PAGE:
The northern snakehead has a large mouth extending well to the rear of the eye; it also manifests shaggy teeth occurring in bands, large lower jaw canines as well as palatines.

Distribution

caption Alien distribution of northern snakehead in the USA. USGS 2012 The native range of this fish taxon is east Asia including portions of Russia, China and both Koreas; however, it has come to the attention of the Western World chiefly due to its invasive activities, mainly along eastern seaboard freshwater systems. According to the U.S. Geological Survey, the introduction of this fish likely arose in the USA since it  “is popular in the Asian food market and most introductions were likely released for this purpose. This was the case in a founding [Eastern USA] individuals of the Crofton pond population in Maryland.”  This fish is considered an established alien species in the states of Virginia, Maryland, Pennsylvania, New York and Arkansas. Channa argus is not deemed established in California, Florida, Illinois, Massachusetts, Delaware, and North Carolina, in which states only a few individual fish have been collected.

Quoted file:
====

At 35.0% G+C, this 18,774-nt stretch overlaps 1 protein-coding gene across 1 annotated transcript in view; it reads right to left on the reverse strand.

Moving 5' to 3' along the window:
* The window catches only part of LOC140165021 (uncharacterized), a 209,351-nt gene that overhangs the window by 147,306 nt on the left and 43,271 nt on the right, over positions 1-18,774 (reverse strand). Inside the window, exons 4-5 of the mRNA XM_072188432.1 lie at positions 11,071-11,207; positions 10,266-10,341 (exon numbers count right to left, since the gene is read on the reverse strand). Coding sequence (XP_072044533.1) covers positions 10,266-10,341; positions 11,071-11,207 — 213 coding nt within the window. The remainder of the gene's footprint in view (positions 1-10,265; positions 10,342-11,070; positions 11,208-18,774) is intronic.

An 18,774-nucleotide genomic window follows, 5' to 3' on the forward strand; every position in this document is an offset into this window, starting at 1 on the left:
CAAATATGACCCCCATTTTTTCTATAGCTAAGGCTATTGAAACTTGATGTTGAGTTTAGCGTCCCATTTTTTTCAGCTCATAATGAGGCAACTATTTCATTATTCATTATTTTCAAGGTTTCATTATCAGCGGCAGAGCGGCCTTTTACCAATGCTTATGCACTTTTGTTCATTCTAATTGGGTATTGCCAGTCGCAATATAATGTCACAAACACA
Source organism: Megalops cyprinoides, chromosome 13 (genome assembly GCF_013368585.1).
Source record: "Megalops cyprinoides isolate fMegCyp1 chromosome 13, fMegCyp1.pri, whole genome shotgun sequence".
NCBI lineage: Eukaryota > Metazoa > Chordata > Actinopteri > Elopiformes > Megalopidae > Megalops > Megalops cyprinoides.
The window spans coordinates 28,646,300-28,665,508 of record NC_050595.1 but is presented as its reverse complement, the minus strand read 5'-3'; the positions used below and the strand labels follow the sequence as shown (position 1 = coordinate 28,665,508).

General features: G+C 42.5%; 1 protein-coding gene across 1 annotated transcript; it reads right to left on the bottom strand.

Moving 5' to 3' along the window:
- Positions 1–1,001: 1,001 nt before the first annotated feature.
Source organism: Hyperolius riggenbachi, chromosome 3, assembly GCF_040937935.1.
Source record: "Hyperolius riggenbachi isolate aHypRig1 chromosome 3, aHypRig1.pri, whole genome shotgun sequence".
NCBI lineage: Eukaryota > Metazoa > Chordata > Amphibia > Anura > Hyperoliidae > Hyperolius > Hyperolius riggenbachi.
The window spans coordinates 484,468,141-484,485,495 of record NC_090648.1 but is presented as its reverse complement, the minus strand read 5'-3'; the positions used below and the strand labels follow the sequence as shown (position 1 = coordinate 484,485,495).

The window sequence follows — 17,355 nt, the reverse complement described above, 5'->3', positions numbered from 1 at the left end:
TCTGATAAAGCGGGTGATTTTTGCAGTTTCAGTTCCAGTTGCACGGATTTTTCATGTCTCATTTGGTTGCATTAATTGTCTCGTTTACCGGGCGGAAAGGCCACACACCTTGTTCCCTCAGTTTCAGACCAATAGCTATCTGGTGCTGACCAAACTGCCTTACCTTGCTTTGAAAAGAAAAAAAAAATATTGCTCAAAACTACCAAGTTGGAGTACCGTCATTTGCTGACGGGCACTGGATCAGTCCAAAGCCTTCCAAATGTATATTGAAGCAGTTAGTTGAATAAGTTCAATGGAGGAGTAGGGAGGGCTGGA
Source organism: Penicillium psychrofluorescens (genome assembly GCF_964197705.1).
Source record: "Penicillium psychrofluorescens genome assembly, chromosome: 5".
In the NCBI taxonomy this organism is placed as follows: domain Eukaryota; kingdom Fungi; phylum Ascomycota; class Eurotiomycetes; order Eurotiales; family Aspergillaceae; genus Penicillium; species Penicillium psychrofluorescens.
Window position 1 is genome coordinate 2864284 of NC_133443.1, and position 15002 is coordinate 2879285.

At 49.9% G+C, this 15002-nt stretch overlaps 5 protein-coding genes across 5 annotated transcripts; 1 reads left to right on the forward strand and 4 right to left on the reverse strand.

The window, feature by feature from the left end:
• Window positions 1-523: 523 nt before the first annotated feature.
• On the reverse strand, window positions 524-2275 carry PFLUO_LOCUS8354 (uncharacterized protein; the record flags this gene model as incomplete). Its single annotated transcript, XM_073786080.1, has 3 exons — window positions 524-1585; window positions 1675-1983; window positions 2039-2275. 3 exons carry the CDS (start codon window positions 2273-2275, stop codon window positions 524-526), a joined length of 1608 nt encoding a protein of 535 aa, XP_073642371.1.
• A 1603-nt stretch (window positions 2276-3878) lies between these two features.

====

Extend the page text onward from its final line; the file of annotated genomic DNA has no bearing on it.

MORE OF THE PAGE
USA invasion details

Over the past decade or so, the number of reported snakehead citings around the U.S. has increased. The earliest observation of C. argus in the wild within the USA derived from Silverwood Lake, California in the year 1997. The first east coast USA sighting occurred in 2000 in the St. Johns River below Lake Harney, Florida. In June 2002, an established population of this species was discovered in a pond in Crofton, Maryland. This population was eradicated by state biologists using rotenone, a non-specific piscicide. A single fish was collected in Lake Michigan, Burnham Harbor in downtown Chicago, Illinois in 2004. The species has been reported from two sites in Massachusetts, in 2001 and in 2004. In July 2005, C. argus was reported in Meadow Lake in Queens, New York. In late May and early June 2008, three northern snakeheads were collected from in-stream in Wawayanda, New York.